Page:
MOUNT VERNON — In recognition of National Public Health Week, the Knox County Health Department presented five individuals with its Partner in Public Health Award this morning during the agency’s eighth annual breakfast event.
“The health department works together with many different agencies and individuals to help the residents of Knox County,” said Health Commissioner Julie Miller. “Public Health Week gives us the opportunity to promote what we do and recognize these individuals for the important contributions they make to our success.”
The five individuals honored were Lenor Cochran, Jenny Highnam, Chris Menapace, Connie Vipperman and Wendy Williams. Staff members of the health department made the presentations. Health promotions director Pam Palm explained a change in the award this year. In recent years, the award depicted a puzzle piece, signifying the Partners’ essential role in what the health department does. This year’s award is a glass piece showing the National Public Health logo and three words which explain what public health is all about: Protect, Prevent and Promote.
“We still think of our partners as essential to what we do,” explained Palm, “but we really want to emphasize the importance of public health in our everyday lives and how it involves different sectors of the community.”
Cochran has been a registered nurse for 58 years and “an ardent supporter of public health in Knox County,” according to Palm. She worked briefly for the health department in the early 1960s before taking time off to raise four children. Yet, she was not idle as a stay-at-home mom. She was instrumental in getting the home health program started and has been a member of the home health advisory committee since the program began in 1966. She worked as the director of nursing for Country Court Nursing Center for 25 years and was an instructor with the Knox County Career Center’s LPN program for 17 years. In 2011, she was named LPN Instructor of the Year by the Ohio LPN Association.
Highnam is the preschool supervisor for the Knox County Educational Service Center which involves oversight of all of the school preschool programs in Knox County. According to Ann Fisher, supervisor for the Help Me Grow program, Highnam has played a vital role in helping special needs children and their parents transition to preschool.
“A parent facing the fact that specialized services are necessary for their preschool child needs to be assured their child is in capable hands,” said Fisher. “Jenny is able to convey that at every transition meeting. Her calming voice and ability to connect with families is key when shaping a parent’s impression of their child’s initial school experience.”
Menapace is fire chief for the Mount Vernon Fire Department, stepping in at this role in 2011 after serving as assistant chief. “Whether it’s dealing with hotels, restaurants, open burns, dilapidated buildings or anything else like that, public safety has always been priority No. 1 for him,” said Environmental Health Director Nate Overholt. “Chief Menapace is a man of honor who has kept his department running like a well-oiled machine. In the midst of turmoil and many things going on, they kept going ... they did not miss a beat. He has never hesitated to do what is necessary to assure that the public and his staff are safe at all times. He’s a straight-shooter that shows no favoritism. He always does what is right, because every day people’s lives depend on his decisions.”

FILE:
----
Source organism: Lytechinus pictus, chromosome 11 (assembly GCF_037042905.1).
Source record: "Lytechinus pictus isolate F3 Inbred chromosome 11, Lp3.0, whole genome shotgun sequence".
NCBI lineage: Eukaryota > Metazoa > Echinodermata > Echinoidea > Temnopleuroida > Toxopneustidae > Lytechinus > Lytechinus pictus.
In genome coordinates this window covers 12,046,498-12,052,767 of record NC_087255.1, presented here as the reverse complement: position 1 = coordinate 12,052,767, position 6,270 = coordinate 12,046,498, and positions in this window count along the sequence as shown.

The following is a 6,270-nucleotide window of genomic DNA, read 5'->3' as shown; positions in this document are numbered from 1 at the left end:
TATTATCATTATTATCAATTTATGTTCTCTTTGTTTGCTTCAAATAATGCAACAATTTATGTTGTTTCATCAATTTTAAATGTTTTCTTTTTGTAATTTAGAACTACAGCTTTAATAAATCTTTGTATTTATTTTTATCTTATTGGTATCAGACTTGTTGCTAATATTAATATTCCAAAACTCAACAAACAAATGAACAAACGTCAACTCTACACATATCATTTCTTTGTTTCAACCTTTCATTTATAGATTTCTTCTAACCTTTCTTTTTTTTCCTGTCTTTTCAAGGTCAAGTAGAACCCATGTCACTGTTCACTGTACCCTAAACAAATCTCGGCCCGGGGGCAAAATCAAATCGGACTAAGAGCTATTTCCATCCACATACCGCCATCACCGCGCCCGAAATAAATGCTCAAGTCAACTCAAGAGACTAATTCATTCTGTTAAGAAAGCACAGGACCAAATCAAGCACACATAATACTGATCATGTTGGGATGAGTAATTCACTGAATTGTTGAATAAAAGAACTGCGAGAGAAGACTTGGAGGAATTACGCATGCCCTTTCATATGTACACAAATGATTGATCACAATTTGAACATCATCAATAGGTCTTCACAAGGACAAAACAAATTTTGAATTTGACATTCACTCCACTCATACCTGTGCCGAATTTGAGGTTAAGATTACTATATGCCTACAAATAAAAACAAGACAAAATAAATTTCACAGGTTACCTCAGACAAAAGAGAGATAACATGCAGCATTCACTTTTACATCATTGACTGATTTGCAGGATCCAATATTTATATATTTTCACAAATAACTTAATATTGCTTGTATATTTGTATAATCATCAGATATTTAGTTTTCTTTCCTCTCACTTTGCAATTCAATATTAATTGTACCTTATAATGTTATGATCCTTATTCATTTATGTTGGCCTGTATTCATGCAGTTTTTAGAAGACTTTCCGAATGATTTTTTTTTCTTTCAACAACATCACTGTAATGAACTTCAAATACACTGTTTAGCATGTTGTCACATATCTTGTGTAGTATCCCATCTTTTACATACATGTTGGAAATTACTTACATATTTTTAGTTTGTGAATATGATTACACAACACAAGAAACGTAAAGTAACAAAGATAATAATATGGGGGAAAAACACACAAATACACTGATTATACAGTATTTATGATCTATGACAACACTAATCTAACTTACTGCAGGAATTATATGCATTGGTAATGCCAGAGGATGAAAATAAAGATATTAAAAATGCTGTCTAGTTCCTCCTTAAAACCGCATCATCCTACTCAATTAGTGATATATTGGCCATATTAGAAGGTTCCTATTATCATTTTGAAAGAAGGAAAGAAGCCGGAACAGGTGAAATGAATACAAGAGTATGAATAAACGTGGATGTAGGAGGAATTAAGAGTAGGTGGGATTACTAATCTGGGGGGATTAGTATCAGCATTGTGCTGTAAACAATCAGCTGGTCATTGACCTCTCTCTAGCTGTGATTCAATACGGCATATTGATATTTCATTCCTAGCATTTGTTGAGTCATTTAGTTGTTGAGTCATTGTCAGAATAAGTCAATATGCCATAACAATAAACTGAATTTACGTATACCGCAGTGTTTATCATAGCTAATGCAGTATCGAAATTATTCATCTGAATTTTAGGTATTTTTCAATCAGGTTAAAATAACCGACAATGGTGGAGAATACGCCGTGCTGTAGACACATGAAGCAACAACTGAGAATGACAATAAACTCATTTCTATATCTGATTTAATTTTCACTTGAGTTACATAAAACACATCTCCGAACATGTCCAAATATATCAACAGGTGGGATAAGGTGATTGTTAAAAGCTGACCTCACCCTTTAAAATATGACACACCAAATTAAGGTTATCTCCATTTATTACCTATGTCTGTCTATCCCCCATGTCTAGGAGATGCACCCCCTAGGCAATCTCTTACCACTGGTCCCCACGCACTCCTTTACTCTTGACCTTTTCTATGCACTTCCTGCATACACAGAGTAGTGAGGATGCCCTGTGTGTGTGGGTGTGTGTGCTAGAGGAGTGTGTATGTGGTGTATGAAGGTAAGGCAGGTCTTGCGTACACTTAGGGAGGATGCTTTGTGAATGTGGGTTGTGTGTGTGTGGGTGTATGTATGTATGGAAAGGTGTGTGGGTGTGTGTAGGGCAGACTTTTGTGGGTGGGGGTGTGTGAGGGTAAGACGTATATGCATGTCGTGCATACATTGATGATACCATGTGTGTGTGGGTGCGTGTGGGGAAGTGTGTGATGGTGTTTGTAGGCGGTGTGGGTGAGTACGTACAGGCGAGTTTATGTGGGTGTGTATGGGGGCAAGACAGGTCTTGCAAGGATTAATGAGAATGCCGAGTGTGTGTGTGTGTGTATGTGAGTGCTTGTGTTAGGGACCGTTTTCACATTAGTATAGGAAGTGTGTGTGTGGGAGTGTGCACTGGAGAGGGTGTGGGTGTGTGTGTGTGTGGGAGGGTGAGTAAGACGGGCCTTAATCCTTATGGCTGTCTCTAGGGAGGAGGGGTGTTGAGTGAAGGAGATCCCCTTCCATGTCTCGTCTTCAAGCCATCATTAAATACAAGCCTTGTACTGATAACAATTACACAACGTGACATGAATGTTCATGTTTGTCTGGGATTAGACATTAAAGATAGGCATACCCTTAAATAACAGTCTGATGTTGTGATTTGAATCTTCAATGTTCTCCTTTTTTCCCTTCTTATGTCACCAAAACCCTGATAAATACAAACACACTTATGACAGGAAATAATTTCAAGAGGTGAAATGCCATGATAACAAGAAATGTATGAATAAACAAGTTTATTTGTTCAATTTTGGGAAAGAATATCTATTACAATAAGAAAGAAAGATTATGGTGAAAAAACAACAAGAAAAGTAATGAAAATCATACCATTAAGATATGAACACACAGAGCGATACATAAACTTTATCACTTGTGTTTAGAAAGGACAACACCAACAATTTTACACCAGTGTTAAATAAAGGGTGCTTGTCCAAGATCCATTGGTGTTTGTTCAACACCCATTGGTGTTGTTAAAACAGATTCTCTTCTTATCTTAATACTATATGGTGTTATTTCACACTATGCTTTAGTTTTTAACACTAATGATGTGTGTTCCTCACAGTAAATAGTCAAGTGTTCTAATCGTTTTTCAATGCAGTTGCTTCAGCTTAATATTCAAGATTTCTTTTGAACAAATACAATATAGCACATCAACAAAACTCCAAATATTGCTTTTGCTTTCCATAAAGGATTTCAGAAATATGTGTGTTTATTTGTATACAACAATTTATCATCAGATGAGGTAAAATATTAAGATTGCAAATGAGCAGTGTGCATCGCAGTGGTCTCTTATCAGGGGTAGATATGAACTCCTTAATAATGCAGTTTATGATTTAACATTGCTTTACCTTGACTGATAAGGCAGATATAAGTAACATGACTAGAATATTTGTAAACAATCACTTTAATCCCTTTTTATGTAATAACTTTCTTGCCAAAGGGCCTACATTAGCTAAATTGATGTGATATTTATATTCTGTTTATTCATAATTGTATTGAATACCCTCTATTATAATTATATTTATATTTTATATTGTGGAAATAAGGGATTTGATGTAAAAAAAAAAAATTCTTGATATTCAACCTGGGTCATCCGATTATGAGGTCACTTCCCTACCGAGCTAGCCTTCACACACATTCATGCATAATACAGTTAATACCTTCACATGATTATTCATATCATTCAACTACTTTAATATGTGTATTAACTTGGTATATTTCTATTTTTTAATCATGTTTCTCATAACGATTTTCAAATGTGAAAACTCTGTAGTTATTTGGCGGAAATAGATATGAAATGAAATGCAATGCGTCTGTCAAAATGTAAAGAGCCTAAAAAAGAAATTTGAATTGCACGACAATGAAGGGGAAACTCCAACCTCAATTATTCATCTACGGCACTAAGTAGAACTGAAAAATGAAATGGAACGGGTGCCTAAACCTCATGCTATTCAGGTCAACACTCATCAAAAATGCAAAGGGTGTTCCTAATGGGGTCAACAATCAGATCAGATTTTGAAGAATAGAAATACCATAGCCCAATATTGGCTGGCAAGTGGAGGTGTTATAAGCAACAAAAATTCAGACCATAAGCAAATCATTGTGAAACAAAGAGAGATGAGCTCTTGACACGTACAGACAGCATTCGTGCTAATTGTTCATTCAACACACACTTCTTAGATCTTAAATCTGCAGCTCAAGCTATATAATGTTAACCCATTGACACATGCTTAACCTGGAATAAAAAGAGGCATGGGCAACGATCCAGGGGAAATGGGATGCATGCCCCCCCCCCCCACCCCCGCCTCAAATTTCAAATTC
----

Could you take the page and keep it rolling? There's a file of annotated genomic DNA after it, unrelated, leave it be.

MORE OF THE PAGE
Vipperman, a licensed social worker with Knox Community Hospital, works with the health department through its home health program. “We have developed a great relationship with Connie over the years, and she is a wonderful resource for patients,” said Jackie Fletcher, director of nursing. “So many people do not know what they need when they are discharged, and she does a great job of helping them figure out what they need and connecting them with the right resource.”
Williams is the executive director of Mental Health and Recovery for Licking and Knox Counties where “she has proven herself a public health advocate time and time again,” according to Miller, who made the award presentation to Williams. “She has been involved as a public health partner through her work with and/or support of the Knox Substance Abuse Action Team, the Community Health Assessment Partnership, the local Suicide Prevention Coalition and the Wellness Coalition among others,” said Miller. She has been extremely helpful to the health department by providing her expertise, experience and sharing of any research-based information to assist in improving public health practices. “Wendy is a great example of a public health partner — although not always seen — she has tremendous positive impact on our community.”
The health department will close National Public Health Week with the kickoff of a monthly wellness walk. To celebrate this year’s theme, “A Healthier America Begins Today,” the health department is joining forces with the Knox County Park District to sponsor the monthly walks in a promotion called “Get Your Tail to the Trail.” The walks will be at 9 a.m. on the first Saturday of each month at a different walking trail in the park district and will feature a health topic.
This Saturday’s walk will begin at the main entrance of the Kokosing Gap Trail, off of Mount Vernon Avenue. There is no cost to take part in the walk, and preregistration is not necessary. The wellness walks will be led by health commissioner Julie Miller and other health department staff.
News Staff Reporter Alan Reed contributed to this story.